Custom Search

Complete Feed Rations

When newbie flock owners get started with their birds, the very common advice (which we support) is to have those new owners use a complete ration for those birds.  The theory goes that by using a complete ration, new flock owners can eliminate one of the more complex variables in flock management, and get a feel for working with healthy birds.  There are so many things to learn when starting with a new flock that having the nutritional aspect taken care of, can be a relief.  Again, we generally support that premise.  However, at some point most flock owners start to wonder if there's a better way to feed their birds.  Some are interested in offering more variety rather than the same kind of pellet or crumble every single day.  Sometimes the flock owner is concerned with the amount of wasted or refused feed, and starts to wonder if it's just not very palatable.  Many owners have started to experiment with keeping their birds on pasture, and have wondered (correctly) whether their birds' nutritional needs have changed as a result. Some owners already grow, or could grow, a big portion of their feed, or potential alternate feeds, and wish to save money by reducing or eliminating the purchased feed.  And some owners simply enjoy giving their birds a variety of “treats” to their birds.  So. What's an owner to do?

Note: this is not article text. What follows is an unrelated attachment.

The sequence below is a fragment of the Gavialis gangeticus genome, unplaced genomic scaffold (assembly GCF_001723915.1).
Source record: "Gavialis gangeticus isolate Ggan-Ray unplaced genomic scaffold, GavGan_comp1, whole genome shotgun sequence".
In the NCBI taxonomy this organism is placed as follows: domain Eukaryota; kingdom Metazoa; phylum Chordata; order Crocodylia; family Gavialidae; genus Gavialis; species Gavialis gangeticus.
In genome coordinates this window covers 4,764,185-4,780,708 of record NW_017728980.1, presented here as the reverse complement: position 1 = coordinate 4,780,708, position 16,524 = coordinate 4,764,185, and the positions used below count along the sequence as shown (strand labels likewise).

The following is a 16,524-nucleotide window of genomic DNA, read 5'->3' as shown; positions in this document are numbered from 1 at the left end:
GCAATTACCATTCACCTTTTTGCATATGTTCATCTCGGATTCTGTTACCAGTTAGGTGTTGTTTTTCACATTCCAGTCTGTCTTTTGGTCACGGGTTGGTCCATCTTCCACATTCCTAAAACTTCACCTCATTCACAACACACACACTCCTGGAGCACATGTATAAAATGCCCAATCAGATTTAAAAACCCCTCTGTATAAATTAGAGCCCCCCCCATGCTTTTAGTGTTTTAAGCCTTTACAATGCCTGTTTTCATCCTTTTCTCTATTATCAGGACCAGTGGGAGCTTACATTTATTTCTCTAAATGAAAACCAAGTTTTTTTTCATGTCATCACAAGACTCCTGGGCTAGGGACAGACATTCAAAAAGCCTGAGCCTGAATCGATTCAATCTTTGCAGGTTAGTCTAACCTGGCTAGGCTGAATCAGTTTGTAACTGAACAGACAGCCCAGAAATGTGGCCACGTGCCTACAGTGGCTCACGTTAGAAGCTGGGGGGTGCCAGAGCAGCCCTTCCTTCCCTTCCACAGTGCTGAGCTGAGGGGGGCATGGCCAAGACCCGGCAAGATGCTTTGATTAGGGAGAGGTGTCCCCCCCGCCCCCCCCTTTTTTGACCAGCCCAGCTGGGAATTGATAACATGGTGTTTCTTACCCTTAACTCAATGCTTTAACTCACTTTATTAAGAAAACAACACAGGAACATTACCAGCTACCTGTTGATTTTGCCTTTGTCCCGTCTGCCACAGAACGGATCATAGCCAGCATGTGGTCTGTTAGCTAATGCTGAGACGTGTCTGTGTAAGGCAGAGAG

We continue to recommend that new owners stick with a complete ration for at least the first two years of flock ownership.  Generally speaking, any given individual bird is going to be the most productive during her first 18 months, and then go through a molt between the ages of 18-24 months.  After that time, even with top-notch feed and other perfect conditions, a typical hen will resume laying but not at her previous production level.  Carrying a first flock through their first 18-24 months is therefore something of a milestone for any new owner.  Once that milestone is passed, flock owners often have sufficient experience to know what production levels should be, what feed rates should be, and what the first signs of illness or deficiency look like.  Armed with that experience, an owner is much better equipped to start to experiment with the feed program.